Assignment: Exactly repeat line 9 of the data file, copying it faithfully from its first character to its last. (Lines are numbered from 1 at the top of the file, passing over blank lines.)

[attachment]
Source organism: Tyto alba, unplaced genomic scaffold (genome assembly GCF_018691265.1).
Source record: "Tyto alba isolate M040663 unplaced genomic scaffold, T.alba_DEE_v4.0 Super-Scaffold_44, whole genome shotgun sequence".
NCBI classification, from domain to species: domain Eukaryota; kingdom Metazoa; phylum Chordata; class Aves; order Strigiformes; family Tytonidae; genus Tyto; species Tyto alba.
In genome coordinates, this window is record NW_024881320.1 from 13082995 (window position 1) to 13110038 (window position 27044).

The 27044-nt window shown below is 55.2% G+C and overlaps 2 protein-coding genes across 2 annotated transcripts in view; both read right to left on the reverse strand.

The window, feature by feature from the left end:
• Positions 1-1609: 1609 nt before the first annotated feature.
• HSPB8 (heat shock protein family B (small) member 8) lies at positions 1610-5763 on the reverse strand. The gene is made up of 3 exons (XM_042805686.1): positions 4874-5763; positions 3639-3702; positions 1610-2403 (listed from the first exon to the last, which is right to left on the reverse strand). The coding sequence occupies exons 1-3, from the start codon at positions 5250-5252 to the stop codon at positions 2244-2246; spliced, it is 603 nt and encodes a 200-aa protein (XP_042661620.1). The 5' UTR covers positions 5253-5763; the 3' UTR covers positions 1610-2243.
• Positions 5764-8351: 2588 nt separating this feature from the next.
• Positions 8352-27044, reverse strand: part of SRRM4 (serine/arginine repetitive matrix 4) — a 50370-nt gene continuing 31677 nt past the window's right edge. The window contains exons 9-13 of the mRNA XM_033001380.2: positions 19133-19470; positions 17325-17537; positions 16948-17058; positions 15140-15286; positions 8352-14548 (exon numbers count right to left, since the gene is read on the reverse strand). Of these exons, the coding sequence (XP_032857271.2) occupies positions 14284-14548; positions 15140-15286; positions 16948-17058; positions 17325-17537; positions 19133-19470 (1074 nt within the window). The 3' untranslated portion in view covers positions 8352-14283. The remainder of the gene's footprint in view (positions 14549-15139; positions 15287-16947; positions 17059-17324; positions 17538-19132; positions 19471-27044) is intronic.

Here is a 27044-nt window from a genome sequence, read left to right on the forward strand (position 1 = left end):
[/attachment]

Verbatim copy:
• Positions 5764-8351: 2588 nt separating this feature from the next.